From The New York Times. – R. T.
The President on Inequality
By THE EDITORIAL BOARD
The issues that have obsessed Washington for the last few months — the government shutdown, the broken health care website, the unrelentingly bitter tone of a stalemated Congress — mean very little to most Americans. For a broad swath of the country, what matters hasn’t changed since the recession, and it is economic anxiety. Six in 10 workers in a Washington Post poll last week said they were worried about losing their jobs, the highest number in decades. Many of the millions who are unemployed have reached new depths of despair.
On Wednesday, in one of his strongest economic speeches, President Obama pushed past all the distractions of his opponents and addressed the core of those fears. He will spend the rest of his presidency, he said, on “the defining challenge of our time:” reducing economic inequality and improving upward mobility.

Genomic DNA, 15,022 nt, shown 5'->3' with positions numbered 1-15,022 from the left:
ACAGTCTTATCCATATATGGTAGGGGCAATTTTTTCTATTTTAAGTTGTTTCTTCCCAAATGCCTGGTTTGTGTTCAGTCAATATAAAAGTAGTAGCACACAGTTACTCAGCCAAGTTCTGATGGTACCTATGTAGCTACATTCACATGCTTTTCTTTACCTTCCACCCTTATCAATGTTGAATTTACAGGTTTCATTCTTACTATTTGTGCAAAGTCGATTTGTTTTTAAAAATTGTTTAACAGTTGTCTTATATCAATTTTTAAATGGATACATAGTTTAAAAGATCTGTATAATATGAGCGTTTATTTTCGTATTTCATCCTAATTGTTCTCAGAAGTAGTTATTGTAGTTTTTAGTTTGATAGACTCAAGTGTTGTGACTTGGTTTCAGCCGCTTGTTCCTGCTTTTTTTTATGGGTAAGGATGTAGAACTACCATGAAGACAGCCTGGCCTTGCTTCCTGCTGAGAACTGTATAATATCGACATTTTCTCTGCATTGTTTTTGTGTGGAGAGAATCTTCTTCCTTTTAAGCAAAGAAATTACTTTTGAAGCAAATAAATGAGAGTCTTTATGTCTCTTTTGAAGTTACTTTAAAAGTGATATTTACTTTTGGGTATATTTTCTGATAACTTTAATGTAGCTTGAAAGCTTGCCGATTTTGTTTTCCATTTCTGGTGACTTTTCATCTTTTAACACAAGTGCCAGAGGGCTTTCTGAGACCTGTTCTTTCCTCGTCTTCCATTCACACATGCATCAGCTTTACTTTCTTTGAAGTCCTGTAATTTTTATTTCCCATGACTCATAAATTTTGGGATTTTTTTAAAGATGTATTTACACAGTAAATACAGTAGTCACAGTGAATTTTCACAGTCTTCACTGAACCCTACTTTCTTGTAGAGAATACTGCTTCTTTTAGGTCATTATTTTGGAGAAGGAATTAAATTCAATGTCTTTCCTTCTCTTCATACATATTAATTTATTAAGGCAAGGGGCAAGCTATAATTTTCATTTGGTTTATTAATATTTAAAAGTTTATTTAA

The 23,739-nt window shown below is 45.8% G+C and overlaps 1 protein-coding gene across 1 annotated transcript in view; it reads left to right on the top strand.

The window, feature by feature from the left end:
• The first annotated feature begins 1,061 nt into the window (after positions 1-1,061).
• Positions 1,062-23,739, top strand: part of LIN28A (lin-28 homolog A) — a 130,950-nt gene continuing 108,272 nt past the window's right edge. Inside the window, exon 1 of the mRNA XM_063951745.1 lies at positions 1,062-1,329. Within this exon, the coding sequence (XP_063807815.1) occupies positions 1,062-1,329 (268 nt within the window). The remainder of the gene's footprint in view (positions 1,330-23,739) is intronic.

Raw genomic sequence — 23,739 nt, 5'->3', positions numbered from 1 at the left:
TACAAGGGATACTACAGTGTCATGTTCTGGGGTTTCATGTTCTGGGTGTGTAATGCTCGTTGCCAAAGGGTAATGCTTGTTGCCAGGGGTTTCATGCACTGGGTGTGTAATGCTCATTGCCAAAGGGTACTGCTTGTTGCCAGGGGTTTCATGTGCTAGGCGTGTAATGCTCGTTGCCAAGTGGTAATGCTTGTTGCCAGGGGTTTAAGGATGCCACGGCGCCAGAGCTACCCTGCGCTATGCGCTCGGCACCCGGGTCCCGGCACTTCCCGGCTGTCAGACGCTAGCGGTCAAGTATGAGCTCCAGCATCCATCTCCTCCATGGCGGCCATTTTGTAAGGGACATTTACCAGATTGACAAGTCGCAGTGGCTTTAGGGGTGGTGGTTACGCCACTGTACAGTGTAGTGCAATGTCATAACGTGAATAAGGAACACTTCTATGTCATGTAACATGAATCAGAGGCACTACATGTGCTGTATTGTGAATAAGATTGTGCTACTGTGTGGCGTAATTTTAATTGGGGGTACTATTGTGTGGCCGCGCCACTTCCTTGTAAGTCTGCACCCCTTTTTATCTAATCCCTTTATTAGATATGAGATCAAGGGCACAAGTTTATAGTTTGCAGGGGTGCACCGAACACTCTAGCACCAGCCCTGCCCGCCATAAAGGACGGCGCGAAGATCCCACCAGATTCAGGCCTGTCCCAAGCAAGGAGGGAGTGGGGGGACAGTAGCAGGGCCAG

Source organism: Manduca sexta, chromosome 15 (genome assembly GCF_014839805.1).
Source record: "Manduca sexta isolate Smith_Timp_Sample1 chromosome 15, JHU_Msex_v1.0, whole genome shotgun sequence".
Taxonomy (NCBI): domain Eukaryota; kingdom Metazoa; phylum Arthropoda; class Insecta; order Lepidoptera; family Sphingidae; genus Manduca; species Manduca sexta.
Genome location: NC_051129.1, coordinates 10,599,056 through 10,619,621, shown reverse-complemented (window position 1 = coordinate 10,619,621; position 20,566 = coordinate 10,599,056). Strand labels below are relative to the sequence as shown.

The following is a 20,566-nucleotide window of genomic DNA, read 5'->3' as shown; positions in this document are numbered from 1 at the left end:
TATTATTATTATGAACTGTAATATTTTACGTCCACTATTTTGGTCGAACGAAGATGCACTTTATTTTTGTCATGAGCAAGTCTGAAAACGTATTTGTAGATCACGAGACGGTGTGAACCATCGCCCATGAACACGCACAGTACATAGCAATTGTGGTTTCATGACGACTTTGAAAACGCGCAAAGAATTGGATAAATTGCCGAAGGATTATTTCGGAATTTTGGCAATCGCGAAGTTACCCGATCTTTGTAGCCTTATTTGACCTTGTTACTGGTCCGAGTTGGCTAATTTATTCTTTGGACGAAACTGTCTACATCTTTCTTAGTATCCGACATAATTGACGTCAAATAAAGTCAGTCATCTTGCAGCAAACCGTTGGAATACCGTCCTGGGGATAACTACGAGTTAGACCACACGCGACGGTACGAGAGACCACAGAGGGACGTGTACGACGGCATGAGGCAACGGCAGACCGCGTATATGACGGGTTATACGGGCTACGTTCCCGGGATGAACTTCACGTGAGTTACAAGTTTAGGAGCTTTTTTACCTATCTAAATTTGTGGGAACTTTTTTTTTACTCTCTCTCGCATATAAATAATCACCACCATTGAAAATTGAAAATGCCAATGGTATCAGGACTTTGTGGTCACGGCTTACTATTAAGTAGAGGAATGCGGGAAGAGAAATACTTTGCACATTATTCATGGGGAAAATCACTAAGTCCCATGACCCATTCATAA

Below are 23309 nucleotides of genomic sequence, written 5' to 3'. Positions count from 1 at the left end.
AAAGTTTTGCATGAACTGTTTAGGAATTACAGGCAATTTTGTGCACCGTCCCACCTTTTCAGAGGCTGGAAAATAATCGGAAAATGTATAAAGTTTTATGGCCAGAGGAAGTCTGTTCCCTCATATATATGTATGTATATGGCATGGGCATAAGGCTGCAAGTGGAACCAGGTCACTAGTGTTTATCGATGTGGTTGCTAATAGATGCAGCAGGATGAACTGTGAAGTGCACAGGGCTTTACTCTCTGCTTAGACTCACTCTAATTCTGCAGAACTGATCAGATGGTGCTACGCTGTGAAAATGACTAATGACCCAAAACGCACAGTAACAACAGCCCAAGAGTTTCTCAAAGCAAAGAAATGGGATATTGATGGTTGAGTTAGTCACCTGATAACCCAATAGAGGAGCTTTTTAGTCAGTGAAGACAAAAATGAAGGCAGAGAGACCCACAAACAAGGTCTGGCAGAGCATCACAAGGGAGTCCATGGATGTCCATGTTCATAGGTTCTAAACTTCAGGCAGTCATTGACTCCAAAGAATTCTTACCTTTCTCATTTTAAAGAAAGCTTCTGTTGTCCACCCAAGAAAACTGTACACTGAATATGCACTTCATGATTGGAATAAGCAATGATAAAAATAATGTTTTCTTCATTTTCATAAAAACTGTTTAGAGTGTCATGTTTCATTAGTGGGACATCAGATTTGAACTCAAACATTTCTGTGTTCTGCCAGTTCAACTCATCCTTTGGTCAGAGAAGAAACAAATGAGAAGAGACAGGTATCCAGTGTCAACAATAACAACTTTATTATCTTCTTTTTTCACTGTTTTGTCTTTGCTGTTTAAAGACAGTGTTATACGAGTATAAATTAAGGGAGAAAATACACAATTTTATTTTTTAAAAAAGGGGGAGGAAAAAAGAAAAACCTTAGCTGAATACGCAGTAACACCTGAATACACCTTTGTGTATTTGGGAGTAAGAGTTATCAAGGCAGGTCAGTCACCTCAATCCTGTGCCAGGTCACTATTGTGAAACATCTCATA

“I am convinced that the decisions we make on these issues over the next few years,” he said, “will determine whether or not our children will grow up in an America where opportunity is real.”
An American child born into the lowest 20 percent income level has a less than a 1-in-20 chance of making it to the top, as Mr. Obama pointed out. But one born in the top 20 percent has a 2-in-3 chance of staying there. …
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